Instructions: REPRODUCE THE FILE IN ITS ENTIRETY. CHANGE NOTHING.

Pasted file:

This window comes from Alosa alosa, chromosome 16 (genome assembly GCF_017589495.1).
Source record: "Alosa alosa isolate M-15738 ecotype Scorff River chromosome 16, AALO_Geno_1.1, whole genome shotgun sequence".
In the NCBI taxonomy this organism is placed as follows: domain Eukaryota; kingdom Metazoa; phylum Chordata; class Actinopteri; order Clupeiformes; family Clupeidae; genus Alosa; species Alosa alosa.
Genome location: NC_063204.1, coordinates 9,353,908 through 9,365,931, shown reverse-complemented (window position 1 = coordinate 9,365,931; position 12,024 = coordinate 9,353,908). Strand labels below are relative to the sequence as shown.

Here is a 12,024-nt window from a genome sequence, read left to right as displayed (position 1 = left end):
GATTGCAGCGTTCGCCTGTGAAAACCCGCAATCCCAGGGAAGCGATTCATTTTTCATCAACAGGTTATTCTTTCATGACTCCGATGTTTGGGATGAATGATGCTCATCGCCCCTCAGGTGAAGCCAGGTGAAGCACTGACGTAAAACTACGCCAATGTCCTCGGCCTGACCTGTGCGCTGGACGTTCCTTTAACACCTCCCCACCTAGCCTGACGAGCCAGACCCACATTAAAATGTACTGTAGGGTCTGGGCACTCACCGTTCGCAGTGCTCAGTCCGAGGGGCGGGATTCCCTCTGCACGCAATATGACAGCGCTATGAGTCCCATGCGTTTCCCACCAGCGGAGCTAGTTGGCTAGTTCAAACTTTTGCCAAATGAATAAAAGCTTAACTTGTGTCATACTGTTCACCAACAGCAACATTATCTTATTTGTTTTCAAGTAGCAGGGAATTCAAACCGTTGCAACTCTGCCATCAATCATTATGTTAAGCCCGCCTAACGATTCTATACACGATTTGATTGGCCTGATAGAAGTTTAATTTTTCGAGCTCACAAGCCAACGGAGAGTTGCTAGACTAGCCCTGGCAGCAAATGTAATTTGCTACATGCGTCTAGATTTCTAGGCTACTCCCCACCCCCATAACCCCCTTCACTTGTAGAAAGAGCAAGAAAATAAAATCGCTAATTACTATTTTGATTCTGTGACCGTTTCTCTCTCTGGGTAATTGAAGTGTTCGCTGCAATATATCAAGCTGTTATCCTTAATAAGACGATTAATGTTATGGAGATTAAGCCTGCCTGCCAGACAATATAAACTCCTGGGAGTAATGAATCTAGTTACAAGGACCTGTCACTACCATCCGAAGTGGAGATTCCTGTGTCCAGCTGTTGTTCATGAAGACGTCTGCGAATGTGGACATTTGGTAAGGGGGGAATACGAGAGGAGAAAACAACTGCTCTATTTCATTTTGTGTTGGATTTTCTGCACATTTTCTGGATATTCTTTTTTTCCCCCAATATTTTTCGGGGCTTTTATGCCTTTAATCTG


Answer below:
This window comes from Alosa alosa, chromosome 16 (genome assembly GCF_017589495.1).
Source record: "Alosa alosa isolate M-15738 ecotype Scorff River chromosome 16, AALO_Geno_1.1, whole genome shotgun sequence".
In the NCBI taxonomy this organism is placed as follows: domain Eukaryota; kingdom Metazoa; phylum Chordata; class Actinopteri; order Clupeiformes; family Clupeidae; genus Alosa; species Alosa alosa.
Genome location: NC_063204.1, coordinates 9,353,908 through 9,365,931, shown reverse-complemented (window position 1 = coordinate 9,365,931; position 12,024 = coordinate 9,353,908). Strand labels below are relative to the sequence as shown.

Here is a 12,024-nt window from a genome sequence, read left to right as displayed (position 1 = left end):
GATTGCAGCGTTCGCCTGTGAAAACCCGCAATCCCAGGGAAGCGATTCATTTTTCATCAACAGGTTATTCTTTCATGACTCCGATGTTTGGGATGAATGATGCTCATCGCCCCTCAGGTGAAGCCAGGTGAAGCACTGACGTAAAACTACGCCAATGTCCTCGGCCTGACCTGTGCGCTGGACGTTCCTTTAACACCTCCCCACCTAGCCTGACGAGCCAGACCCACATTAAAATGTACTGTAGGGTCTGGGCACTCACCGTTCGCAGTGCTCAGTCCGAGGGGCGGGATTCCCTCTGCACGCAATATGACAGCGCTATGAGTCCCATGCGTTTCCCACCAGCGGAGCTAGTTGGCTAGTTCAAACTTTTGCCAAATGAATAAAAGCTTAACTTGTGTCATACTGTTCACCAACAGCAACATTATCTTATTTGTTTTCAAGTAGCAGGGAATTCAAACCGTTGCAACTCTGCCATCAATCATTATGTTAAGCCCGCCTAACGATTCTATACACGATTTGATTGGCCTGATAGAAGTTTAATTTTTCGAGCTCACAAGCCAACGGAGAGTTGCTAGACTAGCCCTGGCAGCAAATGTAATTTGCTACATGCGTCTAGATTTCTAGGCTACTCCCCACCCCCATAACCCCCTTCACTTGTAGAAAGAGCAAGAAAATAAAATCGCTAATTACTATTTTGATTCTGTGACCGTTTCTCTCTCTGGGTAATTGAAGTGTTCGCTGCAATATATCAAGCTGTTATCCTTAATAAGACGATTAATGTTATGGAGATTAAGCCTGCCTGCCAGACAATATAAACTCCTGGGAGTAATGAATCTAGTTACAAGGACCTGTCACTACCATCCGAAGTGGAGATTCCTGTGTCCAGCTGTTGTTCATGAAGACGTCTGCGAATGTGGACATTTGGTAAGGGGGGAATACGAGAGGAGAAAACAACTGCTCTATTTCATTTTGTGTTGGATTTTCTGCACATTTTCTGGATATTCTTTTTTTCCCCCAATATTTTTCGGGGCTTTTATGCCTTTAATCTG